COLOR is a community-rooted organization that works to enable Latinx individuals and their families to lead safe, healthy, and self-determined lives.
COLOR was founded in April 1998 by Latinas searching for strategies to overcome high rates of unintended pregnancy, increasing rates of HIV/AIDS, and other issues impacting the Latinx community in the areas of education, health care, civil rights, economic justice, and immigration. 20 years later, COLOR is a sisterhood of Latinas dedicated to building a movement of Latinas, their families and allies through leadership development, organizing and advocacy to create opportunity and achieve reproductive justice. COLOR works to empower Latinx individuals and families across Colorado to create the type of policy and system change that allows our communities to lead healthy, self-determined lives.
COLOR programs advance the organization's priorities in the areas of leadership development, organizing, framing, and advocacy:
• Latinas of Vision (LOV): comprehensive sexuality education programming for middle- and high-school youth. We work with our partners at Grant Beacon Middle School and reach nearly 60 youth in the academic year.
• Latinas Increasing Political Strength (LIPS): political education and youth leadership development for Latinas ages 16-21. Includes mentorship and a trip to Washington D.C. to meet with federal legislators and advocate for policies impacting Latinxs individuals and families in Colorado. We train up to 12 young Latinas per cohort and run the program every Spring and pending funding availability we also run it in the Fall.
• COLORado #1in3 Youth Council: student activists, ages 18-26, engage peers and the broader community in discussing abortion and challenging stigma through artivism and story collection. We engage 5-7 council members and collect 7-10 abortion narratives.
• Cafecitos and Parent & Family Workshops: organizing model for an adult audience, ages 35-55+, to inform and mobilize Latinx parents, largely Spanish-speaking, immigrant women, on reproductive justice issues. We deliver programming at seven sites and work closely with parent liaisons at six elementary schools and one middle school, reaching over 65 parents annually.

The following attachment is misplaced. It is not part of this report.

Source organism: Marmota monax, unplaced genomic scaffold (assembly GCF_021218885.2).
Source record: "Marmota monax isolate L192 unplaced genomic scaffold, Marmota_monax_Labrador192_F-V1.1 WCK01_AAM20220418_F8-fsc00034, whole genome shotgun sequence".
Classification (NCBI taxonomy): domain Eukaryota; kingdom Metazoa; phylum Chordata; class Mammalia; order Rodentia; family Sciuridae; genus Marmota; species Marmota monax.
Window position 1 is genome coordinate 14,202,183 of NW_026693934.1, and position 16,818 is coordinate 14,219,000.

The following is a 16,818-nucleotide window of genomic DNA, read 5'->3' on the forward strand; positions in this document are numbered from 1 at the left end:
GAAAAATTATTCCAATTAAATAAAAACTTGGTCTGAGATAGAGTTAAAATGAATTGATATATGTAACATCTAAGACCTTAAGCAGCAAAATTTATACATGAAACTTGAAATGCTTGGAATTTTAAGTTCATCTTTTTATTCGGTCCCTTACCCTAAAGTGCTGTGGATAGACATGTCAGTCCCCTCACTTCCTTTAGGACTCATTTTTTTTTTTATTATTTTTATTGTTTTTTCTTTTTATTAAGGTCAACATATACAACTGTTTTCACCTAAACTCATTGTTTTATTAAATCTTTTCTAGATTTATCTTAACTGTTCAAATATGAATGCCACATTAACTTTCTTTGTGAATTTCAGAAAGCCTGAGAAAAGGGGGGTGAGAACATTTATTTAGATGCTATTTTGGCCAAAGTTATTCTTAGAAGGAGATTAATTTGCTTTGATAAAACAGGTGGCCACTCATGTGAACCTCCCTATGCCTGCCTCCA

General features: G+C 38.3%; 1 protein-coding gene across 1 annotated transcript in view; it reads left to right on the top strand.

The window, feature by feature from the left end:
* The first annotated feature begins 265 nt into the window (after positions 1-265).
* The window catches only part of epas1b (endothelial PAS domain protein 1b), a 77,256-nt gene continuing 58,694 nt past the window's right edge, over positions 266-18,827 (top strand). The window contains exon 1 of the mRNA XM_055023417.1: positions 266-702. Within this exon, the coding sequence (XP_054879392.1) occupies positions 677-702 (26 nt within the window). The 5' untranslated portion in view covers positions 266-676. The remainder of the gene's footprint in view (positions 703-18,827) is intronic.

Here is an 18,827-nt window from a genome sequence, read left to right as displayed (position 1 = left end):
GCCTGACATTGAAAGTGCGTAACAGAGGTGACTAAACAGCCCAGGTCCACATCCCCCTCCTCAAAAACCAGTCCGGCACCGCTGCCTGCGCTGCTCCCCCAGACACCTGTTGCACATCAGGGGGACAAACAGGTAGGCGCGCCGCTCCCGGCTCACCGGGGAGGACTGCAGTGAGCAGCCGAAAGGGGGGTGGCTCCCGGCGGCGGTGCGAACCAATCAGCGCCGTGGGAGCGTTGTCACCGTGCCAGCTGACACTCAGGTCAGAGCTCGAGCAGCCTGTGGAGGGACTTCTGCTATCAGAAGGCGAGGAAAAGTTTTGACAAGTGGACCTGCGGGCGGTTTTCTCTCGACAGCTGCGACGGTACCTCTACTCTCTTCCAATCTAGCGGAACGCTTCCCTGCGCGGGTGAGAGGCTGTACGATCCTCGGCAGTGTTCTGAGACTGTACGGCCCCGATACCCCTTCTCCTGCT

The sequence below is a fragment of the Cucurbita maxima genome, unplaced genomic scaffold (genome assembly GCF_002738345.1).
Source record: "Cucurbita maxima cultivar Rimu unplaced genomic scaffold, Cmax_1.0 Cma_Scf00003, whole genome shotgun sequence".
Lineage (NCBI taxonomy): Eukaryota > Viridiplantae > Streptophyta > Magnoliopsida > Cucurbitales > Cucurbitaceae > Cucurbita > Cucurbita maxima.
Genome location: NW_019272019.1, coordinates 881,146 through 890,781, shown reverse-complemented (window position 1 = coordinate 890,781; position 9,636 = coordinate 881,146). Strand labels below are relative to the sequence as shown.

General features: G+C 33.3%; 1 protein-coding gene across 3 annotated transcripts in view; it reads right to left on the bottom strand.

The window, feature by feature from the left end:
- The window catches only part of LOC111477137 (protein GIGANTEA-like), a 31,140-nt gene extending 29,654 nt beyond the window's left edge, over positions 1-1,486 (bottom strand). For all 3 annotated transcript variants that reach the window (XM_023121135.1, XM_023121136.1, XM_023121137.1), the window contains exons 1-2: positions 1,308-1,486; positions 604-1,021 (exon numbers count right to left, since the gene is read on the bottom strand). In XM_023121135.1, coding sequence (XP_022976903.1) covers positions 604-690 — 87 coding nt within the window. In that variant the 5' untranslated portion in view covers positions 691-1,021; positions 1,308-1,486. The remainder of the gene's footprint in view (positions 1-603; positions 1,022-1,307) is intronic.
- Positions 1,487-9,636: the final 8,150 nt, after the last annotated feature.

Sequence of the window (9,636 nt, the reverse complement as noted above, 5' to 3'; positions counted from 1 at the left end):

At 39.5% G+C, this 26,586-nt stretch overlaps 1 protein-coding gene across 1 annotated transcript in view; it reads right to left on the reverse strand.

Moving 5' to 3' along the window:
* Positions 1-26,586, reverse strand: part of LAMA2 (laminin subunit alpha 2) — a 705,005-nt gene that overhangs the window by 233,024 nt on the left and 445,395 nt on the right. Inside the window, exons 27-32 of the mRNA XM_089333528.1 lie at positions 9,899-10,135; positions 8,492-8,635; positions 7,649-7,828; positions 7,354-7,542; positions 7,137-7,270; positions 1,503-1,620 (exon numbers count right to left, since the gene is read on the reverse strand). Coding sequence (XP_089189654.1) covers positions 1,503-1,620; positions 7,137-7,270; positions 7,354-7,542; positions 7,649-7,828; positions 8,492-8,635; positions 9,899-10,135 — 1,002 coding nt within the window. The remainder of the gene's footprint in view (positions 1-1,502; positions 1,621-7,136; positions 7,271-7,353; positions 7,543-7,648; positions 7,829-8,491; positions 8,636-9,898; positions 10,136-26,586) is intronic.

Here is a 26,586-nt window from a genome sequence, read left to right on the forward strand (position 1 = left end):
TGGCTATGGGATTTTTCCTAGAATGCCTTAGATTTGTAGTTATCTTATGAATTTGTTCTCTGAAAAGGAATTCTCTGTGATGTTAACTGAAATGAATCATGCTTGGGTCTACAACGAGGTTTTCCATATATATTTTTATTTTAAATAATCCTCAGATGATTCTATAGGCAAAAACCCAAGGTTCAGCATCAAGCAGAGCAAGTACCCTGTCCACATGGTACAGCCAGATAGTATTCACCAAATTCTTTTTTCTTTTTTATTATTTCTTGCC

• Latino/a Advocacy Day: a two-day experience where over 200 Coloradans, largely youth of COLOR and immigrant folks, gather to learn, train, and
advocate with state legislators across issues of immigration justice, environmental justice, economic justice, and reproductive justice. In 2017, we coconvened this annual program with our partners from Colorado Immigrant Rights Coalition, CLLARO, Mi Familia Vota Education Fund, and Protegete - a program of Conservation Colorado.
"I have to be truthful, when I joined LIPS five years ago, I didn't really know anything about politics, reproductive justice or even about being a Latina. See, I come from a small town called Fort Lupton and in high school I never identified as Latina; I just kind of went with the flow and kept quiet. I think LIPS was the start of my journey. After attending Washington, D.C., I came back with stars in my eyes! [LIPS] showed me that it is so important to be proud of where you come from and to fight for, not only your rights, but the rights of nuestra gente." Abi Ocampo, LIPS graduate, Class of 2013
Abi is a CU Boulder graduate, Community Organizer at ELPASO (Engaged Latino Parents Advancing Student Outcomes), LIPS mentor and abortion de-stigmatization volunteer.
"When I started attending the cafecitos, I was very quiet and reserved. My self-esteem was very low. I am so grateful for what I've learned. I am more tolerant with my children, have better communication with my spouse, and can talk more openly with my 14-yearold daughter about sex and sexuality, without feeling embarrassed. She is confident about asking me questions and I can answer them with what I have learned with [Parent Organizer] Gina." Maribel Anguiano, Cafecito participant